Ryke Geerd Hamer

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Ryke Geerd Hamer (17 May 1935 – 2 July 2017)[1] was a German, former physician and the originator of Germanic New Medicine (GNM), also formerly known as German New Medicine and New Medicine, a system of pseudo-medicine that purports to be able to cure cancer.[2] The Swiss Cancer League described Hamer's approach as "dangerous, especially as it lulls the patients into a false sense of security, so that they are deprived of other effective treatments."[2]

Hamer held a licence to practice medicine from 1963 until 1986, when it was revoked for malpractice. His system came to public attention in 1995, when the parents of a child suffering from cancer refused medical treatment (chemical therapy or chemotherapy) in favour of Hamer's methods. Hamer was charged with malpractice and imprisoned in several European countries.

Hamer claimed that his method was a "Germanic" alternative to mainstream clinical medicine, which he claimed is part of a Jewish conspiracy to decimate non-Jews.


Ryke Geerd Hamer was born in Mettmann, North Rhine-Westphalia, Germany, in 1935. He received his high school diploma at age 18 and started medical and theological studies in Tübingen, where he met Sigrid Oldenburg, a medical student who later became his wife. At age 20, Hamer passed the preliminary examination in medicine, and in April 1962 passed his medical state examination in Marburg, Hesse. He was granted a professional license as a doctor of medicine in 1963. After spending several years at the University Clinics of Tübingen and Heidelberg, Hamer completed his specialization in internal medicine in 1972. He also worked in several practices with his wife and patented several inventions.[3]

Hamer's license to practice medicine was revoked in 1986 by a court judgment, which was reconfirmed in 2003. As he continued to practice, Hamer was investigated several times over allegations of malpractice and causing the deaths of patients.[4] He was jailed for twelve months in Germany from 1997 to 1998, and served a prison term from September 2004 to February 2006 in Fleury-Mérogis, France, on counts of fraud and unlicensed practice of medicine.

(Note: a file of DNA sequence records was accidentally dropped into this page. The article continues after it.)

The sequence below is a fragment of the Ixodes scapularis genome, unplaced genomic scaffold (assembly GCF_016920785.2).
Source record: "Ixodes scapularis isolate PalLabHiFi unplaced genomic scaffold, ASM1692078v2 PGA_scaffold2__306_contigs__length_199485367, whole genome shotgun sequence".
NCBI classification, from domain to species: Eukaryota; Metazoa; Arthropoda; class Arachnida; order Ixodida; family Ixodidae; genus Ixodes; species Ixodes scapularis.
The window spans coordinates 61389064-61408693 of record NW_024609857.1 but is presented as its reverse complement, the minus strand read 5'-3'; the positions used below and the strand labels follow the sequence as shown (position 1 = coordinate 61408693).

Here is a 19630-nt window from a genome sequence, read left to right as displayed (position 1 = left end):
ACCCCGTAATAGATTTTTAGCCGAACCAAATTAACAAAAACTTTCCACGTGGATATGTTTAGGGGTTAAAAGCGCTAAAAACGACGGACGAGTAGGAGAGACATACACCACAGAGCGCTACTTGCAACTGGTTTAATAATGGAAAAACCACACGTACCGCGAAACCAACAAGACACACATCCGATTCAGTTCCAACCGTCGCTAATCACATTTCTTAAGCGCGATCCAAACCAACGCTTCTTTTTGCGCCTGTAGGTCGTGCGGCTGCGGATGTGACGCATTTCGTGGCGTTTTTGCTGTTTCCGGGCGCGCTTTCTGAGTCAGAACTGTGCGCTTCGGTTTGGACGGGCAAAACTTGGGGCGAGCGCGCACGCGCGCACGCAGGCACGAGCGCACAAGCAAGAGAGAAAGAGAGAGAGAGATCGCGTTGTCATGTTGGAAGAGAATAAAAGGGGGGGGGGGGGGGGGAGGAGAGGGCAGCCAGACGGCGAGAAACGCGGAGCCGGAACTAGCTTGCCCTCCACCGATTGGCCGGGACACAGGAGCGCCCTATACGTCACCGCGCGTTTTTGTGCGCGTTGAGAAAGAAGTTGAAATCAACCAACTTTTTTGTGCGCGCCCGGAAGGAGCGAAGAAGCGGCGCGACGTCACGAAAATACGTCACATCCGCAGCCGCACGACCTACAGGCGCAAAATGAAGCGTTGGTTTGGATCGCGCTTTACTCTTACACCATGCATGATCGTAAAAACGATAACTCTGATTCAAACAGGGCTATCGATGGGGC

Hamer's habilitation thesis about the GNM at the University of Tübingen was rejected after multiple examinations by several members of the medical faculty, who concluded that his work lacked scientific methods and reproducibility and his arguments did not support his theories.[5] Hamer claimed that his system was verifiable and that the University of Trnava in Slovakia had already confirmed some of his theories.[3] In fact, the University of Trnava has no real medical faculty and the documents which allegedly confirmed his view are not available and registered at the university.[6][7] That university also rejected his habilitation thesis.[8]

Hamer lived in voluntary exile in Spain until March 2007, when Spanish medical authorities held him responsible for dozens of preventable deaths.[9] By 1997, Hamer owned clinics in Germany, Belgium, Italy, Austria, and the Netherlands,[10] and resided in Norway until his death from a stroke on 2 July 2017, age 82.[3][11][12]

Germanic New Medicine[edit]

On 8 August 1978, Hamer's son, Dirk, was shot by the son of the last king of Italy, Vittorio Emanuele of Savoy, while asleep on a yacht off Cavallo and died on 7 December of that year.[13] Sometime after Dirk's death, Hamer developed testicular cancer and thought there was a link between the two events, so he began to develop Germanic New Medicine (GNM), which can be summarized in its "five biological laws":[3]

  • 1st law ("Iron Rule"): Severe diseases originate from a shock event which is experienced by the individual as very difficult, highly acute, dramatic, and isolating. The shock’s psychological conflict content determines the location of the appearance of a focus of activity in the brain that can be seen in a CT scan as a set of concentric rings, called "Hamer foci", which correspond to the location of the disease in the body. The subsequent development of the conflict determines the development of both the brain focus and the disease.
  • 2nd law (Two phased nature of disease): A patient who has not solved their conflict is in the first, active conflict phase, where the sympathetic nervous system predominates and which manifests as a "cold disease" accompanied by cold skin and extremities, stress, weight loss and sleep disorders. If they manage to resolve the conflict, they enter a second, post-resolution healing phase, in which the parasympathetic nervous system predominates, commonly diagnosed as a separate "warm" (rheumatic, infectious, allergic, etc.) disease. This second phase is the one that usually entails more risks, and a complete cure only comes upon its completion. In some circumstances, not solving the conflict but downgrading it to a reasonably livable level may be preferable to facing the second phase.